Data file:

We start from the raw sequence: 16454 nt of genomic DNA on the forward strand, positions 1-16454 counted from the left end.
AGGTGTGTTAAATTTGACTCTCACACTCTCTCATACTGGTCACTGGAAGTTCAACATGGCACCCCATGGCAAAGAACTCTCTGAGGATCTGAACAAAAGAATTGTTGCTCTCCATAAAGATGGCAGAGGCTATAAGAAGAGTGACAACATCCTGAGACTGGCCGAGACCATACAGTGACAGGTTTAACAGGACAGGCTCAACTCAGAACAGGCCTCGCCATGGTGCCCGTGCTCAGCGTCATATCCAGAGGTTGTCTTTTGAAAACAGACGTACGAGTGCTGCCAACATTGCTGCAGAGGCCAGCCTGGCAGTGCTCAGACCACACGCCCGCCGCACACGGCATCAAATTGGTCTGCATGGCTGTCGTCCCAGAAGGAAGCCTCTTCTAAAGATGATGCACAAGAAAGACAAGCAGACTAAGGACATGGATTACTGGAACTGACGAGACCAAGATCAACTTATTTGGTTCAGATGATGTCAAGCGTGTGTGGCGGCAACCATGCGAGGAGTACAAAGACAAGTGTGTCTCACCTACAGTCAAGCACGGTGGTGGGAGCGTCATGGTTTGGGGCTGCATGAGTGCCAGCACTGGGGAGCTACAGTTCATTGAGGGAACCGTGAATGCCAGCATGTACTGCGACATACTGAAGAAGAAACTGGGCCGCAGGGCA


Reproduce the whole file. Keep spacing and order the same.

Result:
We start from the raw sequence: 16454 nt of genomic DNA on the forward strand, positions 1-16454 counted from the left end.
AGGTGTGTTAAATTTGACTCTCACACTCTCTCATACTGGTCACTGGAAGTTCAACATGGCACCCCATGGCAAAGAACTCTCTGAGGATCTGAACAAAAGAATTGTTGCTCTCCATAAAGATGGCAGAGGCTATAAGAAGAGTGACAACATCCTGAGACTGGCCGAGACCATACAGTGACAGGTTTAACAGGACAGGCTCAACTCAGAACAGGCCTCGCCATGGTGCCCGTGCTCAGCGTCATATCCAGAGGTTGTCTTTTGAAAACAGACGTACGAGTGCTGCCAACATTGCTGCAGAGGCCAGCCTGGCAGTGCTCAGACCACACGCCCGCCGCACACGGCATCAAATTGGTCTGCATGGCTGTCGTCCCAGAAGGAAGCCTCTTCTAAAGATGATGCACAAGAAAGACAAGCAGACTAAGGACATGGATTACTGGAACTGACGAGACCAAGATCAACTTATTTGGTTCAGATGATGTCAAGCGTGTGTGGCGGCAACCATGCGAGGAGTACAAAGACAAGTGTGTCTCACCTACAGTCAAGCACGGTGGTGGGAGCGTCATGGTTTGGGGCTGCATGAGTGCCAGCACTGGGGAGCTACAGTTCATTGAGGGAACCGTGAATGCCAGCATGTACTGCGACATACTGAAGAAGAAACTGGGCCGCAGGGCA